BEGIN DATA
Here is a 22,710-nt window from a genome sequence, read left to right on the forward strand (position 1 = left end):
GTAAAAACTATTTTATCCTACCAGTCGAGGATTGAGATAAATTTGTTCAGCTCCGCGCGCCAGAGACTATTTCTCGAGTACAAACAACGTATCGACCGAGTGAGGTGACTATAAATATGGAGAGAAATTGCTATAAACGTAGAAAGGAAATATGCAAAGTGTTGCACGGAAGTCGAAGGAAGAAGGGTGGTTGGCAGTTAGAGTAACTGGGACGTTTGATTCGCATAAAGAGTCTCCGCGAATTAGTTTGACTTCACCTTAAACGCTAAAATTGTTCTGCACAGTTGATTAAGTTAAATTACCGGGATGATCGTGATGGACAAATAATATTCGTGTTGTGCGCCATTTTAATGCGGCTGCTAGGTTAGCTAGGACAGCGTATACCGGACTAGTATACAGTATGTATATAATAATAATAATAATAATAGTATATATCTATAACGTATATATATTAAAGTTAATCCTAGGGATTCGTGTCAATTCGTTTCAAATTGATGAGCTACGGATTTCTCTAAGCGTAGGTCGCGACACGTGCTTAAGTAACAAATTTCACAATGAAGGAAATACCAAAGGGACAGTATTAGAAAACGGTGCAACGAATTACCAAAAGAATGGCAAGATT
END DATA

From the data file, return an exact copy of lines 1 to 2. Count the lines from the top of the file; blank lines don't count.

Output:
Here is a 22,710-nt window from a genome sequence, read left to right on the forward strand (position 1 = left end):
GTAAAAACTATTTTATCCTACCAGTCGAGGATTGAGATAAATTTGTTCAGCTCCGCGCGCCAGAGACTATTTCTCGAGTACAAACAACGTATCGACCGAGTGAGGTGACTATAAATATGGAGAGAAATTGCTATAAACGTAGAAAGGAAATATGCAAAGTGTTGCACGGAAGTCGAAGGAAGAAGGGTGGTTGGCAGTTAGAGTAACTGGGACGTTTGATTCGCATAAAGAGTCTCCGCGAATTAGTTTGACTTCACCTTAAACGCTAAAATTGTTCTGCACAGTTGATTAAGTTAAATTACCGGGATGATCGTGATGGACAAATAATATTCGTGTTGTGCGCCATTTTAATGCGGCTGCTAGGTTAGCTAGGACAGCGTATACCGGACTAGTATACAGTATGTATATAATAATAATAATAATAATAGTATATATCTATAACGTATATATATTAAAGTTAATCCTAGGGATTCGTGTCAATTCGTTTCAAATTGATGAGCTACGGATTTCTCTAAGCGTAGGTCGCGACACGTGCTTAAGTAACAAATTTCACAATGAAGGAAATACCAAAGGGACAGTATTAGAAAACGGTGCAACGAATTACCAAAAGAATGGCAAGATT